Asunder is Art Noir VR terror at 20000

Asunder is a game like no other and it was the first title I ever purchased for my DK1. It was later remastered for the DK2. To charge for this title was a little controversial at the time, many work in progress games and apps were and remain free of charge to a VR community largely made up of fellow developers. It was only a few pounds and with good content in short supply, I was happy to see something polished.

The game was produced by “Aldin Dynamics”. An interesting aside, the same studio created a tech demo called “The Trial of the Rift Drifter” where you were informed by ominous judges that your entering into VR was in fact crossing bridges across dimensions and was forbidden, you were then cast into a jail. It was the first time I felt a sense of panic, the strangest sense that maybe, just maybe, if I removed my HMD I would find myself in this realm, expelled from my dimension. “The trial of the Rift Drifter” and “Asunder” shared a common mechanism which was very new to VR, you could interact with AI in the game by your gaze or by nodding or shaking your head. The impact of this simple trick on your sense of immersion is dramatic.

In the opening scene I found myself locked in a dank, dark and claustrophobic jail cell, a rat scuttles by. The scene fade and the sound of barking dogs is heard in the distance, I am clambering out of a muddy escape tunnel. The background is set, I am an escaped convict – “Newt the Mute”, days pass and the next scene opens on a 1930’s passenger airline. At this point a grin spreads across my face. The details are beautiful. It is a cramped but opulent interior from a golden era of air travel, I exchange pleasantries with the occupant of the seat across the isle, all done with a series of nods and glances. He notices your handcuff which I have to quickly conceal. Various other events happen, all nicely voice acted, all requiring some interaction with the environment or AI character. My appreciation of the detailed environment and perfect scale soon gives way to an impending sense of unease as the weather takes a turn for the worse.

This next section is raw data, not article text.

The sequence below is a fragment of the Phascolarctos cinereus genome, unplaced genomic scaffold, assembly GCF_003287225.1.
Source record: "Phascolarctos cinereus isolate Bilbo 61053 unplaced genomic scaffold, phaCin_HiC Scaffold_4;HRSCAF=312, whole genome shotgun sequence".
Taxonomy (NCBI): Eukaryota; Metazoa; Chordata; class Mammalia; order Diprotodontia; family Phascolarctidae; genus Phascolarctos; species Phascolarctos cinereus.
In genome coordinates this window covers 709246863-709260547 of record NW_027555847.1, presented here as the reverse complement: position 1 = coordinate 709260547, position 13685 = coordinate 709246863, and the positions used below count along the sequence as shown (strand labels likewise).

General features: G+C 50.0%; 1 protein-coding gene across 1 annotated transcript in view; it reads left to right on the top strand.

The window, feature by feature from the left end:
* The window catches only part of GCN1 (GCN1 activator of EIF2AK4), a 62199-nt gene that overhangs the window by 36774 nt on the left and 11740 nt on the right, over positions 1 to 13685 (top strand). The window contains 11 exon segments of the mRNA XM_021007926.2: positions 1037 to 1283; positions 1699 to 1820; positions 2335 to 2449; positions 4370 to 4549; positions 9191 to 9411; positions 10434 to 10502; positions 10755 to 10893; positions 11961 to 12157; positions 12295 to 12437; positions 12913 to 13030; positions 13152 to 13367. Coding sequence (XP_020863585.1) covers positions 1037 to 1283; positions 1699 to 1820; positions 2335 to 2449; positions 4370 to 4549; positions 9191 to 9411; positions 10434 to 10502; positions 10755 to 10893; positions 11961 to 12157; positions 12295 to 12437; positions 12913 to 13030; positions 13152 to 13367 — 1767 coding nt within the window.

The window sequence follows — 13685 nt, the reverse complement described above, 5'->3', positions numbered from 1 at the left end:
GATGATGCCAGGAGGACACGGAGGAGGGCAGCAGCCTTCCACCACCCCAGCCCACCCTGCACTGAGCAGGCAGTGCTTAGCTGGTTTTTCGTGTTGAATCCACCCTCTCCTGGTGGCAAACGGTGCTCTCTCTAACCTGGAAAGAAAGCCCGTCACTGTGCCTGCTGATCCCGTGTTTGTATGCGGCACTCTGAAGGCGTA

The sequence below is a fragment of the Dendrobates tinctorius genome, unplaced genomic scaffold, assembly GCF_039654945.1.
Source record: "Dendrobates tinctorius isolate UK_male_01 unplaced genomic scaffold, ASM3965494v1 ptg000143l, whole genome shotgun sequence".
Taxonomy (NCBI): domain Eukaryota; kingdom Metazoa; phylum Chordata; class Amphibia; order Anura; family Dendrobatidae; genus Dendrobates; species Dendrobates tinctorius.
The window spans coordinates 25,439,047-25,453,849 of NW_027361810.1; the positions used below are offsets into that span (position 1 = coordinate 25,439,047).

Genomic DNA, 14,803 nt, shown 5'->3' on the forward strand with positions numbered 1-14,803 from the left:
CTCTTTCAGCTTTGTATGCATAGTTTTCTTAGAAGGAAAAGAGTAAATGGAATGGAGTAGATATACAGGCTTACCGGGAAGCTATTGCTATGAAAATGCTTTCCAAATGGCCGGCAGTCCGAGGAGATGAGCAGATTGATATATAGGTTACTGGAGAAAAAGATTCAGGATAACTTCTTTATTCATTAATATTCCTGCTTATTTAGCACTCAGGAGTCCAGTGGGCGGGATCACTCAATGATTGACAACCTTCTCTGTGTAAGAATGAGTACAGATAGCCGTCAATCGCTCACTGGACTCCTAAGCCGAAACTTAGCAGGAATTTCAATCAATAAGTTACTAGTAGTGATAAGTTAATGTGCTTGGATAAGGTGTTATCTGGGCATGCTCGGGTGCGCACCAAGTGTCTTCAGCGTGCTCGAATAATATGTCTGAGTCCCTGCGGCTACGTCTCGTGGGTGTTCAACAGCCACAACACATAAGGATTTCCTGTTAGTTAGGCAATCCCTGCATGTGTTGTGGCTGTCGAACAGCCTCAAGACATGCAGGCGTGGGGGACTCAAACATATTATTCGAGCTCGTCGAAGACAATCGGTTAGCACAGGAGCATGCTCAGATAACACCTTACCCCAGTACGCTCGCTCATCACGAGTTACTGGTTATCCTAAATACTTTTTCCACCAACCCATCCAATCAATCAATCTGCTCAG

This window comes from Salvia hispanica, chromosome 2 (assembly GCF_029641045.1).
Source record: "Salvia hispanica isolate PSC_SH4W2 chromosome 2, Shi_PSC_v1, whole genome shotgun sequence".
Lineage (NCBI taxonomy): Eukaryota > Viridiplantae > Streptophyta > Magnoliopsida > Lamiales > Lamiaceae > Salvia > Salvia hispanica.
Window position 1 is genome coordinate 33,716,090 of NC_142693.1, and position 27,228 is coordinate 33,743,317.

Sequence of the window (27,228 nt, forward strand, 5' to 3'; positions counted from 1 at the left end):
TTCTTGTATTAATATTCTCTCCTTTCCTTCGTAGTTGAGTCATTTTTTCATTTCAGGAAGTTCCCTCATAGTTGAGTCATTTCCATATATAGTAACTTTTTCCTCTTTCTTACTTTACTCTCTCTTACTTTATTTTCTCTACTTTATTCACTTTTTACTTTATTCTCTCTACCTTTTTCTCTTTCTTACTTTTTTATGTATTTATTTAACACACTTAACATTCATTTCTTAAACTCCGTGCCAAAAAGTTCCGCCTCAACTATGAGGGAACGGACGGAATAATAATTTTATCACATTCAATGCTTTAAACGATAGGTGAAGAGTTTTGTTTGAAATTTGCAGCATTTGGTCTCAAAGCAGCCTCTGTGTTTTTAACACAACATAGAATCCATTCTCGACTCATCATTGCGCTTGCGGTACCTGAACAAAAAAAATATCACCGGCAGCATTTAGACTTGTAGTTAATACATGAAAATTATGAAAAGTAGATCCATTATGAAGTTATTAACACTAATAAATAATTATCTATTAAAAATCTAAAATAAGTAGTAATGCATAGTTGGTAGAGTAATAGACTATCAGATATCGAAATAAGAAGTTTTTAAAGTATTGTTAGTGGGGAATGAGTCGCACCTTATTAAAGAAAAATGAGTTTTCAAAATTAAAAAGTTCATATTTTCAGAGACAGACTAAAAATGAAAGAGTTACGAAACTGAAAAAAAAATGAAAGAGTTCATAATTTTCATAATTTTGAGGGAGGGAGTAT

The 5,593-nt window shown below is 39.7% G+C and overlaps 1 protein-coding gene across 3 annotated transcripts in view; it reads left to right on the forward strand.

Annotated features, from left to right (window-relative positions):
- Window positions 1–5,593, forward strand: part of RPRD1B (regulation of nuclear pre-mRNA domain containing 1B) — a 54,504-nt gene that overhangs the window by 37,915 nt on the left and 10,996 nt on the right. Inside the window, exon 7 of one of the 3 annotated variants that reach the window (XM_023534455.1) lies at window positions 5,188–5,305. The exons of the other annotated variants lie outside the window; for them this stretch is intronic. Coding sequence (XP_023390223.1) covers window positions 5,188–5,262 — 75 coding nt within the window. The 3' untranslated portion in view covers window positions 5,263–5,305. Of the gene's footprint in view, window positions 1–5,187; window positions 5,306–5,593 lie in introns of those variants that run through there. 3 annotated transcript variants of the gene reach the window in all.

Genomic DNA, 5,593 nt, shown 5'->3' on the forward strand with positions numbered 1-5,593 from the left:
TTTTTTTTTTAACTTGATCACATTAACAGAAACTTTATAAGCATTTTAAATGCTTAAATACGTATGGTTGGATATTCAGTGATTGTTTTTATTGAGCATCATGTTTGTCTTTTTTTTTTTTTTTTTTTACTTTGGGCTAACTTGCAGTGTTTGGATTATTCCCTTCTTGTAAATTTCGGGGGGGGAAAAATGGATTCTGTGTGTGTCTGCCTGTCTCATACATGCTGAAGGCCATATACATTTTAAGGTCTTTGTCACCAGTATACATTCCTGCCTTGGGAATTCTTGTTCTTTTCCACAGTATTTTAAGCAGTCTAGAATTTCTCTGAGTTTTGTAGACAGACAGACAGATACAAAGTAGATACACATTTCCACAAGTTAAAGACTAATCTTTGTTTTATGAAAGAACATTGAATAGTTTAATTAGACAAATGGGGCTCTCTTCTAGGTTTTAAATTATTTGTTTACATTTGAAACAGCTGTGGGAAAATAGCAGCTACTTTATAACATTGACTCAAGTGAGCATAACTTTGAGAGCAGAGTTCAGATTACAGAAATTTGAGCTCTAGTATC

Lightening strikes, the plane shakes, something skuttles across the fuselage. 

The elderly fellow passenger sips his whiskey and curses getting on the flight. I watch as the rain drums against the large square windows. Another flash quickly illuminates a spider-like figure on the wing, I turn and look back, it is gone. Did I see that? I am suddenly very feeling a strong sense of empathy toward William Shatner’s character in the classic Twilight Zone episode “Terror at 20000 feet”. More scuttling and scraping. The figure appears suddenly in the window across the isle. At this point my heart was firmly in my mouth. It disappears, more scraping, then a smash to your left. I turn to see the creature’s face is pressed against the cracked corner of your window. I pull the emergency hatch. The creature is struck by the flying door, the cabin rapidly de-pressurises and I find yourself flying peacefully through cloud and rain, the relief of being out of that environment and away from that terror is real, even though it means certain death, the plane disappears above. I hit the ocean with a deep gulping smash. I wake, washed up on a beach. Shaken but alive.

The game is not without its negatives, regular random crashes do break the immersion and I am yet to make a full run of the game without a crash. Also the game is very short, more a tech demo in reality. But the stunning film noire feel and art deco era design, coupled with the innovative interaction techniques and no complex controls means it was enough of an experience to easily justify the charge. It is one I go back to from time to time, certainly deserving a review here.

Brought to you by UKRifter of the VR Spies